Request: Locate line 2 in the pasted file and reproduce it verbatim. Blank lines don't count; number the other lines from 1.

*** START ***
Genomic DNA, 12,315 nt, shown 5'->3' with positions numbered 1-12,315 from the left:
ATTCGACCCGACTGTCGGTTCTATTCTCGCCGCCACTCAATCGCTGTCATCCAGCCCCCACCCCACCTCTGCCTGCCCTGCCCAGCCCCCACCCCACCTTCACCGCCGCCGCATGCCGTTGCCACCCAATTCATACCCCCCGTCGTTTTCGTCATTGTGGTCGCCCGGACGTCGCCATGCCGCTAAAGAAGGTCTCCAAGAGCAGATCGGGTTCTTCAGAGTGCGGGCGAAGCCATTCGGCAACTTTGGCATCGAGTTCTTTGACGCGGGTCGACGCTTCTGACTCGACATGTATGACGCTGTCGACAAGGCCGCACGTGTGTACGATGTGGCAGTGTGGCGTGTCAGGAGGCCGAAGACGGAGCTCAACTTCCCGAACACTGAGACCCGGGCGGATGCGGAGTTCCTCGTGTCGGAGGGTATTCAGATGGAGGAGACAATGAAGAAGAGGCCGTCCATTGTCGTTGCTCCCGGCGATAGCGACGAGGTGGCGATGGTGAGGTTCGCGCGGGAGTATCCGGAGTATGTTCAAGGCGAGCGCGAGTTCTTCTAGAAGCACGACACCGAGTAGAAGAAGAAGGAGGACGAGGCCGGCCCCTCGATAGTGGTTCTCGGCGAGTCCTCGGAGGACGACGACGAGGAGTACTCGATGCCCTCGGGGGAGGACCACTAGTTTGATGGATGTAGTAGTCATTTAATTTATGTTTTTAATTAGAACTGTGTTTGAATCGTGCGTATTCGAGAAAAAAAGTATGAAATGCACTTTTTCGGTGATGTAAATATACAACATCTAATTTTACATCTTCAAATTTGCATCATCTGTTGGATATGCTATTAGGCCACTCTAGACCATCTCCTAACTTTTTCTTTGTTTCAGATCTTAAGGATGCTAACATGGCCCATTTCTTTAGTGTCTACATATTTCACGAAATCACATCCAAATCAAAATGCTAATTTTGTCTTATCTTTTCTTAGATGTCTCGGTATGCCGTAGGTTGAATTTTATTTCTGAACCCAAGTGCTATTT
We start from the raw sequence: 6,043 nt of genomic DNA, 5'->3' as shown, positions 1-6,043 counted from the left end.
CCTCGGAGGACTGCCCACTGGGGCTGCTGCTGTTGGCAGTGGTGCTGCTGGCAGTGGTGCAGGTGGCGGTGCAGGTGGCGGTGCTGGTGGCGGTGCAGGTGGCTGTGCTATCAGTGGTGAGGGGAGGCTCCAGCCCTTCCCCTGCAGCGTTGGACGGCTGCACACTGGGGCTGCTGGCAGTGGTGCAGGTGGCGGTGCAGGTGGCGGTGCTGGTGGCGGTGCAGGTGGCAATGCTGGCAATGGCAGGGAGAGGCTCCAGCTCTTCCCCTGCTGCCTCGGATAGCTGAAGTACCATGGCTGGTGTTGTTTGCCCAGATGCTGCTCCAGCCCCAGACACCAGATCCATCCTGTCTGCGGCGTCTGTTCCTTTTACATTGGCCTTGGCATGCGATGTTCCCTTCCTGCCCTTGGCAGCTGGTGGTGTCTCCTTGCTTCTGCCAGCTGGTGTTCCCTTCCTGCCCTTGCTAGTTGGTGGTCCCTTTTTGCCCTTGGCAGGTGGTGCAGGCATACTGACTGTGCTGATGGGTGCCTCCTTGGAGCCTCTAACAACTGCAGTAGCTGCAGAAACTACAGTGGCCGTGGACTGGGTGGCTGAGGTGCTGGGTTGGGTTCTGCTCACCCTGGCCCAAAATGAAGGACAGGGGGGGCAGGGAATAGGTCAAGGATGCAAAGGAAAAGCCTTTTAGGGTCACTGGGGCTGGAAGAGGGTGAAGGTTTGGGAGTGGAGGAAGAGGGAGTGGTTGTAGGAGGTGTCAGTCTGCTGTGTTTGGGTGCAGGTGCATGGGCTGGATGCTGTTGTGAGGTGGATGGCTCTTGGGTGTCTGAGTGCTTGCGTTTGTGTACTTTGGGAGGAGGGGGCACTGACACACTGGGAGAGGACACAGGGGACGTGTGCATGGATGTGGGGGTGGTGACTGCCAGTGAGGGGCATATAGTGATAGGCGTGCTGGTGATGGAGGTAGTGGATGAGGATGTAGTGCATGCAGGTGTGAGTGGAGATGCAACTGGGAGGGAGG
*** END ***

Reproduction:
ATTCGACCCGACTGTCGGTTCTATTCTCGCCGCCACTCAATCGCTGTCATCCAGCCCCCACCCCACCTCTGCCTGCCCTGCCCAGCCCCCACCCCACCTTCACCGCCGCCGCATGCCGTTGCCACCCAATTCATACCCCCCGTCGTTTTCGTCATTGTGGTCGCCCGGACGTCGCCATGCCGCTAAAGAAGGTCTCCAAGAGCAGATCGGGTTCTTCAGAGTGCGGGCGAAGCCATTCGGCAACTTTGGCATCGAGTTCTTTGACGCGGGTCGACGCTTCTGACTCGACATGTATGACGCTGTCGACAAGGCCGCACGTGTGTACGATGTGGCAGTGTGGCGTGTCAGGAGGCCGAAGACGGAGCTCAACTTCCCGAACACTGAGACCCGGGCGGATGCGGAGTTCCTCGTGTCGGAGGGTATTCAGATGGAGGAGACAATGAAGAAGAGGCCGTCCATTGTCGTTGCTCCCGGCGATAGCGACGAGGTGGCGATGGTGAGGTTCGCGCGGGAGTATCCGGAGTATGTTCAAGGCGAGCGCGAGTTCTTCTAGAAGCACGACACCGAGTAGAAGAAGAAGGAGGACGAGGCCGGCCCCTCGATAGTGGTTCTCGGCGAGTCCTCGGAGGACGACGACGAGGAGTACTCGATGCCCTCGGGGGAGGACCACTAGTTTGATGGATGTAGTAGTCATTTAATTTATGTTTTTAATTAGAACTGTGTTTGAATCGTGCGTATTCGAGAAAAAAAGTATGAAATGCACTTTTTCGGTGATGTAAATATACAACATCTAATTTTACATCTTCAAATTTGCATCATCTGTTGGATATGCTATTAGGCCACTCTAGACCATCTCCTAACTTTTTCTTTGTTTCAGATCTTAAGGATGCTAACATGGCCCATTTCTTTAGTGTCTACATATTTCACGAAATCACATCCAAATCAAAATGCTAATTTTGTCTTATCTTTTCTTAGATGTCTCGGTATGCCGTAGGTTGAATTTTATTTCTGAACCCAAGTGCTATTT